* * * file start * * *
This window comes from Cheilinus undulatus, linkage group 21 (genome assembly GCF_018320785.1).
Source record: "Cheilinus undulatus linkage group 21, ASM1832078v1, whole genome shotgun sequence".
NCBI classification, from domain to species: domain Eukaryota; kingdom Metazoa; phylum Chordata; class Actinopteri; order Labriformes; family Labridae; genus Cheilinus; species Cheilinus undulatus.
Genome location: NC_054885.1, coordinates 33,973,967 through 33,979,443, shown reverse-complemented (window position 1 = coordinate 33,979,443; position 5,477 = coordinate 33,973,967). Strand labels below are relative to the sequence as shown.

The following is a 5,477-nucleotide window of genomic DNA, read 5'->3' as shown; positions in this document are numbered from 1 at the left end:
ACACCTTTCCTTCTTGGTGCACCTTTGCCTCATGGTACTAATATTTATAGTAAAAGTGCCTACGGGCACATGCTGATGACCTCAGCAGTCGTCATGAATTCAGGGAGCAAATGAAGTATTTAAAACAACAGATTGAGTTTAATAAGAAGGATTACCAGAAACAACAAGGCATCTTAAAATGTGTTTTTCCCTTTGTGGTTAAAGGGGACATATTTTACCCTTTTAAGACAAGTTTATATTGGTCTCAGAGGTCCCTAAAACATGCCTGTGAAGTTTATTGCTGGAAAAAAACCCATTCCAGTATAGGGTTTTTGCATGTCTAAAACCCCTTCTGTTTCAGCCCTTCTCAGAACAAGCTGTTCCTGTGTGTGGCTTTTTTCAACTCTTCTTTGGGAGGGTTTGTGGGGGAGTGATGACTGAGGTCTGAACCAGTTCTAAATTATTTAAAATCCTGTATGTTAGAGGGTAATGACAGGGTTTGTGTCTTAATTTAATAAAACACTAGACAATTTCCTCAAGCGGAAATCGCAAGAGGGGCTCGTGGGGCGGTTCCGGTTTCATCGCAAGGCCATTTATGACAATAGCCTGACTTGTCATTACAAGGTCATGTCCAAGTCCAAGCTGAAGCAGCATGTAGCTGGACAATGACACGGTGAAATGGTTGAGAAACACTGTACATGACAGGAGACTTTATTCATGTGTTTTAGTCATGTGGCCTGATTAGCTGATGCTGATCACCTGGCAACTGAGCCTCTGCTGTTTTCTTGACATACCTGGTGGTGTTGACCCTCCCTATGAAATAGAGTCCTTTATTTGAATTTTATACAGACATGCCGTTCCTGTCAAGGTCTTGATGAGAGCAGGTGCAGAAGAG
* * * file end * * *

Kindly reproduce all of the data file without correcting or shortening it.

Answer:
This window comes from Cheilinus undulatus, linkage group 21 (genome assembly GCF_018320785.1).
Source record: "Cheilinus undulatus linkage group 21, ASM1832078v1, whole genome shotgun sequence".
NCBI classification, from domain to species: domain Eukaryota; kingdom Metazoa; phylum Chordata; class Actinopteri; order Labriformes; family Labridae; genus Cheilinus; species Cheilinus undulatus.
Genome location: NC_054885.1, coordinates 33,973,967 through 33,979,443, shown reverse-complemented (window position 1 = coordinate 33,979,443; position 5,477 = coordinate 33,973,967). Strand labels below are relative to the sequence as shown.

The following is a 5,477-nucleotide window of genomic DNA, read 5'->3' as shown; positions in this document are numbered from 1 at the left end:
ACACCTTTCCTTCTTGGTGCACCTTTGCCTCATGGTACTAATATTTATAGTAAAAGTGCCTACGGGCACATGCTGATGACCTCAGCAGTCGTCATGAATTCAGGGAGCAAATGAAGTATTTAAAACAACAGATTGAGTTTAATAAGAAGGATTACCAGAAACAACAAGGCATCTTAAAATGTGTTTTTCCCTTTGTGGTTAAAGGGGACATATTTTACCCTTTTAAGACAAGTTTATATTGGTCTCAGAGGTCCCTAAAACATGCCTGTGAAGTTTATTGCTGGAAAAAAACCCATTCCAGTATAGGGTTTTTGCATGTCTAAAACCCCTTCTGTTTCAGCCCTTCTCAGAACAAGCTGTTCCTGTGTGTGGCTTTTTTCAACTCTTCTTTGGGAGGGTTTGTGGGGGAGTGATGACTGAGGTCTGAACCAGTTCTAAATTATTTAAAATCCTGTATGTTAGAGGGTAATGACAGGGTTTGTGTCTTAATTTAATAAAACACTAGACAATTTCCTCAAGCGGAAATCGCAAGAGGGGCTCGTGGGGCGGTTCCGGTTTCATCGCAAGGCCATTTATGACAATAGCCTGACTTGTCATTACAAGGTCATGTCCAAGTCCAAGCTGAAGCAGCATGTAGCTGGACAATGACACGGTGAAATGGTTGAGAAACACTGTACATGACAGGAGACTTTATTCATGTGTTTTAGTCATGTGGCCTGATTAGCTGATGCTGATCACCTGGCAACTGAGCCTCTGCTGTTTTCTTGACATACCTGGTGGTGTTGACCCTCCCTATGAAATAGAGTCCTTTATTTGAATTTTATACAGACATGCCGTTCCTGTCAAGGTCTTGATGAGAGCAGGTGCAGAAGAG